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Why is umask a $perms AND NOT $mask and not simply $perms AND $mask instead?

In other words why is there a NOT in there; why doesn't wasn't it implemented as an and mask?

As an example, 666 and 700, to give 600?

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up vote 4 down vote accepted

The key is that the umask ("user mask") is intended to keep processes from creating files with permission bits they're not supposed to use. If you look at it from that perspective, the concept of a umask may make more sense; in particular, the common umask of 022 prevents processes from creating files that are writable by group or world, which is usually what you want.

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This misses the point of the question. Why is it 022 and not 0755? – Ignacio Vazquez-Abrams Jul 3 '11 at 0:46
No, he nailed it. You want to clear permissions bits, not set them. – Jodie C Jul 3 '11 at 1:30
Jodie, I think you missed what the OP is demonstrating in his example. He is asking why the mask isn't a representation of what a process is allowed to set (i.e. an 0755 mask would mean that, at most, a process could set group/world read and execute). It's really a question of a design decision made 50 years ago. – Kyle Smith Jul 3 '11 at 3:26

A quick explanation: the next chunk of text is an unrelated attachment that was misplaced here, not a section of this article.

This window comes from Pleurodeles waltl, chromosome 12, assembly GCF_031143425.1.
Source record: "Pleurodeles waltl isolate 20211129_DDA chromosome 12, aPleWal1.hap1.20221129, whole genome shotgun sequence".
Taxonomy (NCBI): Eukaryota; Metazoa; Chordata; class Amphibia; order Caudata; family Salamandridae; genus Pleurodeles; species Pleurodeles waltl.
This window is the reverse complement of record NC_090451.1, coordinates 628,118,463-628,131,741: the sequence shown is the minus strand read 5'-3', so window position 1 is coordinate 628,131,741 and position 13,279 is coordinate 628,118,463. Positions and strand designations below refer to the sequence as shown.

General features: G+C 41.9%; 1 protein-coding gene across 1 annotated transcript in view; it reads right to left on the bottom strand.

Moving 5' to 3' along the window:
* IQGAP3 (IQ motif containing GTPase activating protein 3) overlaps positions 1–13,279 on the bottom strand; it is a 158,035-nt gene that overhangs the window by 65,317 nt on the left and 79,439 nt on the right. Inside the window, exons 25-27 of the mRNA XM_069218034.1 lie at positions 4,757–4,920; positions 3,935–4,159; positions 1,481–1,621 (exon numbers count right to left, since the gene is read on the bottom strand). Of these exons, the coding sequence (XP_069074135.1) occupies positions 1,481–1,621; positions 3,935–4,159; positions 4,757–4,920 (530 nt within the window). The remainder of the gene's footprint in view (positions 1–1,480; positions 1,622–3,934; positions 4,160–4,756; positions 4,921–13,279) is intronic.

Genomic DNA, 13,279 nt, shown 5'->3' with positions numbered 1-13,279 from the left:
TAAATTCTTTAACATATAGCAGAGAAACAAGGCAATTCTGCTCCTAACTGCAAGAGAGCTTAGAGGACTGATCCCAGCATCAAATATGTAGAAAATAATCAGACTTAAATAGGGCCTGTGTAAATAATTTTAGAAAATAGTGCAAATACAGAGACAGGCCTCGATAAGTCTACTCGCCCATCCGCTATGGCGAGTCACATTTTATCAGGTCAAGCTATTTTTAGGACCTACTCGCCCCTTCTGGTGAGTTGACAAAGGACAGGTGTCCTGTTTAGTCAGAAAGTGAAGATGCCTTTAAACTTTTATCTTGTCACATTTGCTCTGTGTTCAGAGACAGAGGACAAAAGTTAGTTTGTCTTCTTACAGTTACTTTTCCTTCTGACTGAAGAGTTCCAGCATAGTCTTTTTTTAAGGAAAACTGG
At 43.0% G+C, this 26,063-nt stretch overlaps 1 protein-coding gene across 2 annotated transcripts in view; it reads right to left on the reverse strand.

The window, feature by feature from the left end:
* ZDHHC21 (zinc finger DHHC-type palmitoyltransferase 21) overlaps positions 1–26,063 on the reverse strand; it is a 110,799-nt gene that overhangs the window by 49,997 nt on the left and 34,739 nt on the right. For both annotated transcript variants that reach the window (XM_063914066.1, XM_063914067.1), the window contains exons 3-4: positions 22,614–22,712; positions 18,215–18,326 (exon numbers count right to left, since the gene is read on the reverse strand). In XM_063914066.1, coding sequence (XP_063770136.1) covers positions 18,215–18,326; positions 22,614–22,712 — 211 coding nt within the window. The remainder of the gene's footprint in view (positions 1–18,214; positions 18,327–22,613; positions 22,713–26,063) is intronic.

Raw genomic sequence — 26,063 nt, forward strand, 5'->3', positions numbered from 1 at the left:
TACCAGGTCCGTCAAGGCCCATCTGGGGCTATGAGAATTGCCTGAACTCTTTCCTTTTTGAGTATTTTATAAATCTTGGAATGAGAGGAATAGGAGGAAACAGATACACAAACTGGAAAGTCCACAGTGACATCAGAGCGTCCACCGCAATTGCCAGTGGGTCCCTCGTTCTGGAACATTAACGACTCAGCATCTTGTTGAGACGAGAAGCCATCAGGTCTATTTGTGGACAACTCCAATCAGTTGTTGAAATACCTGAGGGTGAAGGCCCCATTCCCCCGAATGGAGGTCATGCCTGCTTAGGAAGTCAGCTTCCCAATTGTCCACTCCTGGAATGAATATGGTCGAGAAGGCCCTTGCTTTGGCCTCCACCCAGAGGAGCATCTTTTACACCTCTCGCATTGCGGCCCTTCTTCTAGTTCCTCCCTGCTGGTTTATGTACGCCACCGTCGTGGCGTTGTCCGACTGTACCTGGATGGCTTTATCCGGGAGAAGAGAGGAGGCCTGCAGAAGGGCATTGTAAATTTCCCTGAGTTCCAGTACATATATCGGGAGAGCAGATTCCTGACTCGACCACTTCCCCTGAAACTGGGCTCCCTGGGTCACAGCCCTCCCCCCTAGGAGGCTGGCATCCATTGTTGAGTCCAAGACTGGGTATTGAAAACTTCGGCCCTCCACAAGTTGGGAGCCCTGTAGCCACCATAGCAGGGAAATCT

I know exactly what he's saying. His example isn't very good. Try an AND with a 6 and 5. It's 4! Try doing that in your head. Now do 6 NOT AND 2... well that's easy, 6-2 = 4. Easier on the operator to set the bits to be cleared. – Jodie C Jul 3 '11 at 4:54
I think I see, therefore the way it works was entirely a conceptual decision - to mark permissions that aren't allowed rather than mark permissions that are allowed. I always considered it confusing and the wrong way around. – Spacen Jasset Jul 3 '11 at 9:31

The input value is octal which may require a leading 0 to be parsed correctly. As the owner mask is almost always 0 the mask can be entered with three digits. As an AND mask, it would need to be entered as 0755 or 0750.

Defining it as an AND NOT operation makes it safer if characters are missed in the mask. If umask was and AND operation umask 5 would allow only limited world access and umask 0 would be even worse. umasq 75 parsed as a decimal value would be be effectively umask 113 which would not allow read acces.

EDIT: From another perspective, the mask is a list of the bits you want masked off. Therefore you want masks like 026 rather than 0751. Internal representation may well be 07751 or what ever is appropriate for ANDing. If not, the conversion is relatively trivial, and in the grand scheme of things the mask doesn't get applied that often.

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How is this any different than umask(22)? (bash's umask assumes the number is octal if it starts with a digit) – Ignacio Vazquez-Abrams Jul 3 '11 at 4:12
@Ignacio A decimal umask(22)`` is treated as umask 026`leaves the owner with full access to the file and is roughly what was intended. – BillThor Jul 4 '11 at 3:50

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